Principal ballerina Amelia Waller teaches at Industry Dance Studio in Tweed Heads.
Our beautiful ballet teacher Amelia Waller is a former principal with The Queensland Ballet Company—a true star! We’re so happy and honoured to welcome such an incredible dancer to our Industry family.
While Amelia no longer performs professionally—her days are full teaching fulltime—she still radiates a certain something mentor Francois Klaus recognized and encouraged when she was starting out.
Graceful and passionate, Amelia’s love of dance remains as strong as ever, influencing her teaching and the growing numbers of devoted students attending her popular classes.
“I am finding my own way of passing on knowledge and seeing the younger ones progress is very satisfying,” she says, modestly.
Amelia’s list of principal roles is long. The first was as Guinevere in The Queensland Ballet Company’s performance of King Arthur. She was principal in Carmen, The Little Mermaid and Stella in Streetcar Named Desire. Her soloist roles were featured in Swan Lake, Sleeping Beauty and The Nutcracker.
“Whether you are doing a big role or a corps de ballet they are all so challenging,” she says.
Being accepted into the Queensland Ballet was a day Amelia will never forget.
“I was so happy Francois Klaus saw something special in me and always encouraged my individual qualities,” she says.
“I remember seeing the Sydney Dance Company when they toured Bendigo, the country town where I lived, and from that moment I was determined to make my dream of a being a dancer a reality.”
No one knows more than Amelia that ballet dancing is hard work: not just physically, but mentally.
Amelia was accepted into the Victorian College of the Arts, despite being told she would never make it as a dancer due to a “lack of facility”.
Regardless of this setback, she still went to dance school.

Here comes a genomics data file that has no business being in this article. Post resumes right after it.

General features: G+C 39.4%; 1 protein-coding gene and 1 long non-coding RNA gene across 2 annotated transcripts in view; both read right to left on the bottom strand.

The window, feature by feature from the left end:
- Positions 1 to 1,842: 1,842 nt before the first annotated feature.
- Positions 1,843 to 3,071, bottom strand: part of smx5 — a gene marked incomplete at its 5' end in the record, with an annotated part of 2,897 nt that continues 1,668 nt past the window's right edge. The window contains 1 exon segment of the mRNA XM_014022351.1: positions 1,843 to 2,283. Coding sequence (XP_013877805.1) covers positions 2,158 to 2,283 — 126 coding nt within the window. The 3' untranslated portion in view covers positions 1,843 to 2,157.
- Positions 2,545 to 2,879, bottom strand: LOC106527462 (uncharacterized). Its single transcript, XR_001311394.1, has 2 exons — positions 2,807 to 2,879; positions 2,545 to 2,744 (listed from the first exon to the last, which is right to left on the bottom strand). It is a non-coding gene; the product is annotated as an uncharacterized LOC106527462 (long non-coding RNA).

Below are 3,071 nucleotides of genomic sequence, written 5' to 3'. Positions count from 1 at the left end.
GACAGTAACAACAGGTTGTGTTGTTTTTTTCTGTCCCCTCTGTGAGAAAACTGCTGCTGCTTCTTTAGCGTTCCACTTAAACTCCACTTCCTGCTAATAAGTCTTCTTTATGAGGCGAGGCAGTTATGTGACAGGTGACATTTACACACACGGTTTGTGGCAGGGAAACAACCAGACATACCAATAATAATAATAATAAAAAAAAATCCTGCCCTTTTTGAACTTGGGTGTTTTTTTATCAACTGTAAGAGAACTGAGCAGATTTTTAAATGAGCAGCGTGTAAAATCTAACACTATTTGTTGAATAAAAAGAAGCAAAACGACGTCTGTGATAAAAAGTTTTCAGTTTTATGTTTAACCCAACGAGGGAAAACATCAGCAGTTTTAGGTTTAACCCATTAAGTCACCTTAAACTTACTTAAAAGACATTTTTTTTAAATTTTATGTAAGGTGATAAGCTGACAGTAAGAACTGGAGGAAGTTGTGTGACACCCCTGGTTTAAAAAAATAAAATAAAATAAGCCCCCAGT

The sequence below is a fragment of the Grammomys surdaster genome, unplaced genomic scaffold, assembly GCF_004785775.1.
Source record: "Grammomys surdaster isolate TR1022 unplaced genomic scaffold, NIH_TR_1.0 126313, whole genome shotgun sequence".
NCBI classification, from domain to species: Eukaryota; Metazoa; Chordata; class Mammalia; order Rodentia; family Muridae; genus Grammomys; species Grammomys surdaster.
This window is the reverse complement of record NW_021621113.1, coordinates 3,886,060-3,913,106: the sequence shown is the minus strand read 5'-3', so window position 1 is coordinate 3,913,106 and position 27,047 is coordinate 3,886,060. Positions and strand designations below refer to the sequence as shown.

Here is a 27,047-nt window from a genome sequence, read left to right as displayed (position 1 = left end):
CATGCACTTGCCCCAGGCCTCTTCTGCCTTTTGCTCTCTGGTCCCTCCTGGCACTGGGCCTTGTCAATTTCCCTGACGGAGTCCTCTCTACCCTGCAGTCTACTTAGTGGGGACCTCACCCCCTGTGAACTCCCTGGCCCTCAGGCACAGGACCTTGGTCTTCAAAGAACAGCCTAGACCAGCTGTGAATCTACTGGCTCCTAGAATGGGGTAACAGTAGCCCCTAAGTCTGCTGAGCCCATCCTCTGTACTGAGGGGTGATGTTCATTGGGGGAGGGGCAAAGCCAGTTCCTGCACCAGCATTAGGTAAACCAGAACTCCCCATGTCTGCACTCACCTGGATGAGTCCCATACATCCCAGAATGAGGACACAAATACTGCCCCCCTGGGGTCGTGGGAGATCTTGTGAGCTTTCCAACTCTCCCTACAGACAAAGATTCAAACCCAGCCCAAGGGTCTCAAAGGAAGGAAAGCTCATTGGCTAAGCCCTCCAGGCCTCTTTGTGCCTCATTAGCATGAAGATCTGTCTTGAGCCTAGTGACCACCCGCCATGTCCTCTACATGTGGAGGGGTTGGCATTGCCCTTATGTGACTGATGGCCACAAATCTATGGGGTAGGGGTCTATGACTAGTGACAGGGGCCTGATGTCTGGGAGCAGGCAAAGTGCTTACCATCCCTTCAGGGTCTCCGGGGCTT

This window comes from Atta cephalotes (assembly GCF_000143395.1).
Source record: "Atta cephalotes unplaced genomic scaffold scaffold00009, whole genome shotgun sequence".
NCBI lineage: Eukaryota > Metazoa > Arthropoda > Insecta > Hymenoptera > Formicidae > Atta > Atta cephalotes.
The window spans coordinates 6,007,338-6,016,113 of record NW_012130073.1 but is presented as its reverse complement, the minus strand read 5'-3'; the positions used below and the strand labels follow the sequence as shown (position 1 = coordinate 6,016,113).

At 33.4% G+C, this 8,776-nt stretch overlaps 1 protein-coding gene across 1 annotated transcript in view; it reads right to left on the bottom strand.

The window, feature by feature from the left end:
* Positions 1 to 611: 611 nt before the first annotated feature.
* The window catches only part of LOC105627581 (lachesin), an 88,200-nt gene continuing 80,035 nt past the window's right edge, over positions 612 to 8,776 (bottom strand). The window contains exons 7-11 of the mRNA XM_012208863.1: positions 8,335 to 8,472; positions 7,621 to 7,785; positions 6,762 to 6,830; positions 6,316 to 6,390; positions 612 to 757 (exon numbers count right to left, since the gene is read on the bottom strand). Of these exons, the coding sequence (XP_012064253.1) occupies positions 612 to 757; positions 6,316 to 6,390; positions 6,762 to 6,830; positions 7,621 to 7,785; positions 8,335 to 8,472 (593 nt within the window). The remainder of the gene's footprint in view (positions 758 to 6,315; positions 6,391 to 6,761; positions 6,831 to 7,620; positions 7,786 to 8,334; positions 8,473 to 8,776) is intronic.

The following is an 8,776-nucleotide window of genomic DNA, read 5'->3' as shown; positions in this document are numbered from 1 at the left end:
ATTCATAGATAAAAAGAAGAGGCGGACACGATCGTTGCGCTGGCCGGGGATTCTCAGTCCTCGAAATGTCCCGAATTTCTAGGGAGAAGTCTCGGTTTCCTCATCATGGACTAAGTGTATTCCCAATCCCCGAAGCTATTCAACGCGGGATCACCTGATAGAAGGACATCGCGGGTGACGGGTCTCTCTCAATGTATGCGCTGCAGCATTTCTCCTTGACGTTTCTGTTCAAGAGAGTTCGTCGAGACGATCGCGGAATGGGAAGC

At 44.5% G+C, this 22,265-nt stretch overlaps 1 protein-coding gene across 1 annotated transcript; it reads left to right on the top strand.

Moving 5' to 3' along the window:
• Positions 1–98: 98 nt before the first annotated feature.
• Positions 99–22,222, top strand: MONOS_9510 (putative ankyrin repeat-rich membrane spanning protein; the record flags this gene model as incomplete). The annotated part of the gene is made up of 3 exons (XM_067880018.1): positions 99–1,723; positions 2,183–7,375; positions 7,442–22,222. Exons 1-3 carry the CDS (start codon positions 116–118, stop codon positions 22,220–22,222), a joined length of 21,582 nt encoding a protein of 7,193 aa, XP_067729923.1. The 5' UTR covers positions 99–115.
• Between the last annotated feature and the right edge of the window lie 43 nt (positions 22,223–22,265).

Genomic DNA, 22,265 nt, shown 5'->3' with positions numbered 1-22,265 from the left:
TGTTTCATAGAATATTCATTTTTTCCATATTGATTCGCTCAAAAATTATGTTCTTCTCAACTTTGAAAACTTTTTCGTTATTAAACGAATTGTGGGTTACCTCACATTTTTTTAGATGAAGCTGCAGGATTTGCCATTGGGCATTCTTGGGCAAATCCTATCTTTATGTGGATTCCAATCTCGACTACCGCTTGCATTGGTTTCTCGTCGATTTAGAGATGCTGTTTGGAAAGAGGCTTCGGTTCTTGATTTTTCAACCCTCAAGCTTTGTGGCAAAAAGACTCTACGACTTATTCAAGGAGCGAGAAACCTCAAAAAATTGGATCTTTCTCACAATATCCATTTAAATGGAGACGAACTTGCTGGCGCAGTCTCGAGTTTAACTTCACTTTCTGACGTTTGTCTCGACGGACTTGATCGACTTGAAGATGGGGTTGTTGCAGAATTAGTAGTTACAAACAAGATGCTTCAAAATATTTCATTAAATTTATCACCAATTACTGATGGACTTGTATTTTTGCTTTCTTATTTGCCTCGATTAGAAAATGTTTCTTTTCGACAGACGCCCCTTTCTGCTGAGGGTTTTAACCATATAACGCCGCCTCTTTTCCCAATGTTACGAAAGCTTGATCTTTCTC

“It was the best decision I ever made. I moved out of home when I was 13 and kept going with the amazing support of my parents.”
Her advice to those keen to pursue a career in dancing is to be open to the journey.
“There are many highs and lows in this career and you have to be strong to deal with everything that comes your way,” she says.
“To be a professional you have to be extremely passionate about the art of dance. Students can become preoccupied with mastering the tricks but for me it’s more important to master artistry and have the ability to tell a story in an authentic way.”
She urges her students to listen.
“Listen to your teachers. Listening is your most important tool – it helps you learn,” she says.
“Industry students are a lovely bunch. The atmosphere here is always really great as the girls are friends and are super-supportive of each other. I have enjoyed watching them all progress and be open to new ways of approaching dance and their individual technique.”
Our amazing Amelia hopes to instill even more focus and passion in every class.
“I hope I can teach you all that dance is more than just exercises. Everything we do has a purpose and is ultimately leading to the moment when you are playing a role in a ballet and telling a story.
“It’s important for students to remember corrections from previous weeks so we can implement new corrections rather than repeating the same ones each time. I would like students to think about what they want to achieve at each lesson.”
When Amelia isn’t teaching dance you’ll be likely to find her enjoying the beach, her friendships, live music and making dance films. If she hadn’t pursued a career as a dancer she says she would have considered making documentaries, or being involved in making films about dance.